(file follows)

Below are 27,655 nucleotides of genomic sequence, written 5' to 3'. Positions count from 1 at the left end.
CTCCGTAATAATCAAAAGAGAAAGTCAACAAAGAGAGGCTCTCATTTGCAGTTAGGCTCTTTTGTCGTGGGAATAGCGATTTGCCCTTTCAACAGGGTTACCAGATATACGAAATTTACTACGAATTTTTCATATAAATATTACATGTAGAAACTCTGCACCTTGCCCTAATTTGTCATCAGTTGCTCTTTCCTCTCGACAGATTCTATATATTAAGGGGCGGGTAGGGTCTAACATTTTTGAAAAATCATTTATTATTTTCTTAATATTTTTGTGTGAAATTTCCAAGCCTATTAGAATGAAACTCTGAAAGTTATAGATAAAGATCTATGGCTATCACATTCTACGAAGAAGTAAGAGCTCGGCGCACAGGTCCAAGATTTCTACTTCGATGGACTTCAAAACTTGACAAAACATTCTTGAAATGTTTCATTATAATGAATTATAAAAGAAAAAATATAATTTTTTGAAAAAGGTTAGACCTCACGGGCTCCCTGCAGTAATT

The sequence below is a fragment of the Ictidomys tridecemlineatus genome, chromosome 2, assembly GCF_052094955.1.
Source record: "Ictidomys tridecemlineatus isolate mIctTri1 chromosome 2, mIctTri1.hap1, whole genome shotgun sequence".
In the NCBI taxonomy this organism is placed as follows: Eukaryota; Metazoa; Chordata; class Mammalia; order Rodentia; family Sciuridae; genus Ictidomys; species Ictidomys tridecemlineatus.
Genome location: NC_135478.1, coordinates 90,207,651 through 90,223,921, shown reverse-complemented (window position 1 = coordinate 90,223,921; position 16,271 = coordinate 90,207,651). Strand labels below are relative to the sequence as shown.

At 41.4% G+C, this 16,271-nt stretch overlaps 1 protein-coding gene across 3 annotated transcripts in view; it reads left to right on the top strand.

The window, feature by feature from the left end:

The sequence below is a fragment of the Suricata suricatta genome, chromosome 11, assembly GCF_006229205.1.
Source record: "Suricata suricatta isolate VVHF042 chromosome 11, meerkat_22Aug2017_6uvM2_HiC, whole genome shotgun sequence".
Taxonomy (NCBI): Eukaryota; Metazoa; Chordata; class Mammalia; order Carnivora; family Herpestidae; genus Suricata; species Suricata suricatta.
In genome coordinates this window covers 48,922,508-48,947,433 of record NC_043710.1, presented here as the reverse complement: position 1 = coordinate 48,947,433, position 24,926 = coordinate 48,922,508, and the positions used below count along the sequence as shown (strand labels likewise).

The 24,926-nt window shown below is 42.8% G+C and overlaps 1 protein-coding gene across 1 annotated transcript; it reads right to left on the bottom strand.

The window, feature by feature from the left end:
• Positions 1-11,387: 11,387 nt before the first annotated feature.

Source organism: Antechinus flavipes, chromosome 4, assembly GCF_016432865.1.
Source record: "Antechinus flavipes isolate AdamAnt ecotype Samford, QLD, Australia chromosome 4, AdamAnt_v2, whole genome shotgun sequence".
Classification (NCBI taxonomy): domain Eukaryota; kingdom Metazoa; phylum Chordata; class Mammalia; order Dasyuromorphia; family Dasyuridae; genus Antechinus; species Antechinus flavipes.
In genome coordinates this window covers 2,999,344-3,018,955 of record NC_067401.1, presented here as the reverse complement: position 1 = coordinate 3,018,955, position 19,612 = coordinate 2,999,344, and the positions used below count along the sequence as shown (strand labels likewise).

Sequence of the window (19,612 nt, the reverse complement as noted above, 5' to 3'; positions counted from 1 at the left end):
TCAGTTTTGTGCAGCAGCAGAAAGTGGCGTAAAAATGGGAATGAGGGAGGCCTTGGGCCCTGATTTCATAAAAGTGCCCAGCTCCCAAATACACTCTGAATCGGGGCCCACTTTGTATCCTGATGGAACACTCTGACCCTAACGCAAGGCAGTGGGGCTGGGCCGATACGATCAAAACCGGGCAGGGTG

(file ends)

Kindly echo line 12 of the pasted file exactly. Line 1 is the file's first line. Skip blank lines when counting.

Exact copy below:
In genome coordinates this window covers 48,922,508-48,947,433 of record NC_043710.1, presented here as the reverse complement: position 1 = coordinate 48,947,433, position 24,926 = coordinate 48,922,508, and the positions used below count along the sequence as shown (strand labels likewise).